On Thursday, a Russian fighter jet crashed into the Black Sea off the Russia-occupied Crimean Peninsula, Sevastopol Gov. Mikhail Razvozhayev said. The pilot ejected and was recovered by rescue teams about 200 meters from shore, he said. Razvozhayev provided no details about the possible cause of the crash.

The Kremlin currently has a battlefield edge in weapons and troops, yielding recent incremental gains at points on the around 1,000-kilometer (620-mile) front line, as Kyiv awaits more promised Western military support and mulls a broader mobilization.

Russia fired salvos of drones and missiles overnight at southern and eastern regions of Ukraine, authorities said Thursday, wounding more than a dozen people as the Kremlin’s forces persevered with attritional attacks designed to wear down Ukrainian defenses.

Air defense systems intercepted 26 out of 28 Shahed drones, Ukraine’s air force said. Russian forces also launched five missiles overnight, it said.

The regular bombardment of Ukraine by the Kremlin’s forces during the war has recently gained momentum, with missile barrages of the capital, Kyiv, and strikes on energy facilities across the country. The attacks also aim to weaken Ukrainian morale and act as retribution for Ukrainian long-range strikes on Russian soil.

One of Russia’s goals is to “deplete Ukraine’s inventory of ground-based air defense,” according to a recent military assessment published by the International Institute for Strategic Studies.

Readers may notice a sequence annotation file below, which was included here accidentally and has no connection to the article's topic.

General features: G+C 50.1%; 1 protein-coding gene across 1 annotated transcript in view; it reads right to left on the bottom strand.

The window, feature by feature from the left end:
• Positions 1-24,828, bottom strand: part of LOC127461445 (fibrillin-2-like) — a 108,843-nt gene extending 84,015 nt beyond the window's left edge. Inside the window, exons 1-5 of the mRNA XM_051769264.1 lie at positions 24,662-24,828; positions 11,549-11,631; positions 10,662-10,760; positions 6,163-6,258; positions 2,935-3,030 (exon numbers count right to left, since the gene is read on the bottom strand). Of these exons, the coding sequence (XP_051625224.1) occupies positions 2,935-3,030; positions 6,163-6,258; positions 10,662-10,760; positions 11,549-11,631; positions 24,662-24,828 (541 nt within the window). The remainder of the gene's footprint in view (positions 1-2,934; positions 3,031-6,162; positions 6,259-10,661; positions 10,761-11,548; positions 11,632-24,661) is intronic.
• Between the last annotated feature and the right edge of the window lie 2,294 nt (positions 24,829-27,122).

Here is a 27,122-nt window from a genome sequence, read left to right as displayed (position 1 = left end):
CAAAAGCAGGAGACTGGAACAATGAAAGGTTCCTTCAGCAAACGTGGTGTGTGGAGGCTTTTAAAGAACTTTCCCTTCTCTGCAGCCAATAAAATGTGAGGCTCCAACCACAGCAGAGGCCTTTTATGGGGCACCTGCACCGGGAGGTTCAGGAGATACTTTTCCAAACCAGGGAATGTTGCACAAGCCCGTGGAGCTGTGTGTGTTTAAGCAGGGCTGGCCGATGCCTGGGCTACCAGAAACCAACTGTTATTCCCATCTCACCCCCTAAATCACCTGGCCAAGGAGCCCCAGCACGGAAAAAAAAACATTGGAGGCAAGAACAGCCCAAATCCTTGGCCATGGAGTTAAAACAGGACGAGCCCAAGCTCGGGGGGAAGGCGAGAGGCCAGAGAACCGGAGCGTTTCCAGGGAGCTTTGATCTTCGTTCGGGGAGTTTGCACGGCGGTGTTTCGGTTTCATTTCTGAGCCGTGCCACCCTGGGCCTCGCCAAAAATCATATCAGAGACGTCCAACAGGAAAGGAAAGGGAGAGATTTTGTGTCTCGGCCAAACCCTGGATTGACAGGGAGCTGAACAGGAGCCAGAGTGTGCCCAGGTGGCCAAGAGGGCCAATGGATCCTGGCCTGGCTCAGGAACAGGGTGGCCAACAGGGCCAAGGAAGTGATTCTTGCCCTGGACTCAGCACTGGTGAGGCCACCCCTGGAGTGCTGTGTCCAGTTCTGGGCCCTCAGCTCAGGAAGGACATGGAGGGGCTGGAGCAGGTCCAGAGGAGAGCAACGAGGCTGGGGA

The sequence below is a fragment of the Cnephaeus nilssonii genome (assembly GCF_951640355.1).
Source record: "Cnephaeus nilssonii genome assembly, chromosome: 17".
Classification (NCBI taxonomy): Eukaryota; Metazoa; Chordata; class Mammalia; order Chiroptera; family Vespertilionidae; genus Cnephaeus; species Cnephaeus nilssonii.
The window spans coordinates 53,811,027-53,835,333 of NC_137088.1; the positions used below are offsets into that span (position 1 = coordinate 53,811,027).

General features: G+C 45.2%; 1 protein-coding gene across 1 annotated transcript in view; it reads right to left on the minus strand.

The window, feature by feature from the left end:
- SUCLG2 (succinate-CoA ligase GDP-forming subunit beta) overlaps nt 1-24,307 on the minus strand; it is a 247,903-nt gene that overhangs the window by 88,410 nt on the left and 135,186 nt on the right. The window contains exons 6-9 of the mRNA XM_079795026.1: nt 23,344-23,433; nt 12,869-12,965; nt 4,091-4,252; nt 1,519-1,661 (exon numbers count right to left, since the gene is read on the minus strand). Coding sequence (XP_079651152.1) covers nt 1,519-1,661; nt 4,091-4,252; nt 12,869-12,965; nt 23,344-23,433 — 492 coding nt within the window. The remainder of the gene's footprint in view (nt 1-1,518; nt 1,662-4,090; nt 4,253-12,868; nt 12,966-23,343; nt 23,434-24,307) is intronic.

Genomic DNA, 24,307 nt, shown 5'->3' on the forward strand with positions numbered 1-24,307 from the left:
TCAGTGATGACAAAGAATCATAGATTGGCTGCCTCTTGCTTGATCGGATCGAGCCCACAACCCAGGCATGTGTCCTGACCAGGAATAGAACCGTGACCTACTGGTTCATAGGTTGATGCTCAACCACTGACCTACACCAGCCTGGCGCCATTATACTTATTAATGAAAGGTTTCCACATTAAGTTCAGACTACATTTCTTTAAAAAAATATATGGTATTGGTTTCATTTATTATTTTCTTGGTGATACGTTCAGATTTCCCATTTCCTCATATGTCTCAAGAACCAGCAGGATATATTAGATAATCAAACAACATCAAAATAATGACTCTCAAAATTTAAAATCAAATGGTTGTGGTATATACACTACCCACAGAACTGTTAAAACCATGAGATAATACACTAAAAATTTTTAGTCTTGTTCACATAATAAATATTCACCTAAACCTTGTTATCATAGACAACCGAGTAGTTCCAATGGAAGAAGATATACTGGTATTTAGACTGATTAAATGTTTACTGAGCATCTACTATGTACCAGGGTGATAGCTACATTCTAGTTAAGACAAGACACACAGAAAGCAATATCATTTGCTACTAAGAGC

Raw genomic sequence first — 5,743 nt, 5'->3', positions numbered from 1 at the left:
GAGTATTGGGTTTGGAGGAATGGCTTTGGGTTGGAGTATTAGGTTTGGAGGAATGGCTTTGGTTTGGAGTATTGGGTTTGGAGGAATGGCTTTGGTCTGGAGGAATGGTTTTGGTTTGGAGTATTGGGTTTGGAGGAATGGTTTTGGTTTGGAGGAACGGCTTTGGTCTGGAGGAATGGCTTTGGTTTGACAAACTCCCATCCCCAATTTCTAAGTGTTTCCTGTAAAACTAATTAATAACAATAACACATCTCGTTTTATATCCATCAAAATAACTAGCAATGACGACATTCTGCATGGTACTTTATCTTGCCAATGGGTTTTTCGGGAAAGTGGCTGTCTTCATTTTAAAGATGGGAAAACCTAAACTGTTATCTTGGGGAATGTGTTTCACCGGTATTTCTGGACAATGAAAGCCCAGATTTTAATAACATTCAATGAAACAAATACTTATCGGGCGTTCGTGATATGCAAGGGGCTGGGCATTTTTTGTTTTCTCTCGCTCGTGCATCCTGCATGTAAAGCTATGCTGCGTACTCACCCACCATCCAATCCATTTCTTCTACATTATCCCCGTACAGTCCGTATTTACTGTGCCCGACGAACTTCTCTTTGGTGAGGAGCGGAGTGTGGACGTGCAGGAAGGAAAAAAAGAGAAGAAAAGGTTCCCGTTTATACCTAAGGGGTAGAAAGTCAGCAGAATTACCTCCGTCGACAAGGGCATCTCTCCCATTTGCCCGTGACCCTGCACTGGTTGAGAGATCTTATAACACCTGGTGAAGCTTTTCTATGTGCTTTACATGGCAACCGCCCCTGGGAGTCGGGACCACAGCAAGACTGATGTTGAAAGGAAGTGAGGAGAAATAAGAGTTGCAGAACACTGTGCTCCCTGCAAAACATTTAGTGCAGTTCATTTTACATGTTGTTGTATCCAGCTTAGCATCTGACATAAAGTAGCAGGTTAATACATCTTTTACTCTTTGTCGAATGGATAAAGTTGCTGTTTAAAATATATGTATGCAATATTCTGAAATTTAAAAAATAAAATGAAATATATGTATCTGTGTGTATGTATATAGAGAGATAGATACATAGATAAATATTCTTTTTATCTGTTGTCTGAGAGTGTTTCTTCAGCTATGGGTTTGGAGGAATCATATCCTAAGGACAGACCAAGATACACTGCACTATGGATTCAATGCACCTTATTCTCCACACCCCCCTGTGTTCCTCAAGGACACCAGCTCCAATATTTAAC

That would erode some of Ukraine’s combat ability as it waits on pledged but delayed military support from the West, including ammunition for its artillery and air defenses.

“Kyiv is confronted by the threat that an attritional war in the air domain will increasingly favor Russia without adequate support from the U.S. and its allies,” the IISS said. “Ukraine’s ability to continue to counter Russian air threats and impose costs on the Russian Aerospace Forces remains important to the outcome of the war.”

Ukrainian Foreign Minister Dmytro Kuleba and Defense Minister Rustan Umerov both pleaded with foreign allies on Thursday to send more air defense systems and missiles.

The Ukrainian Mission to NATO said that it convened an extraordinary ambassador-level meeting of the NATO-Ukraine Council at the alliance’s headquarters on Thursday in response to Russia’s missile attacks on critical infrastructure.

“Ukraine urgently requires more air defense and interceptors,” especially Patriot systems that can intercept ballistic missiles, Kuleba said in a video posted on X, formerly Twitter. Ukraine is the only country in the world targeted by ballistic missiles almost daily, he said.

Authorities in the Mykolaiv region, near the Black Sea in southern Ukraine, said that 12 people were wounded and six residential buildings were damaged in a Russian strike with a ballistic missile on the city on Wednesday afternoon.

In an overnight attack on the southern Ukraine region of Zaporizhzhia, Shahed drones struck a residential area, injuring two women ages 72 and 74, according to regional Gov. Ivan Fedorov. Rescue services said that seven buildings were damaged.

The Black Sea city of Odesa repelled three missile and drone attacks, officials said.


Barry Hatton reported from Lisbon, Portugal.


Follow AP’s coverage of the war in Ukraine at https://apnews.com/hub/russia-ukraine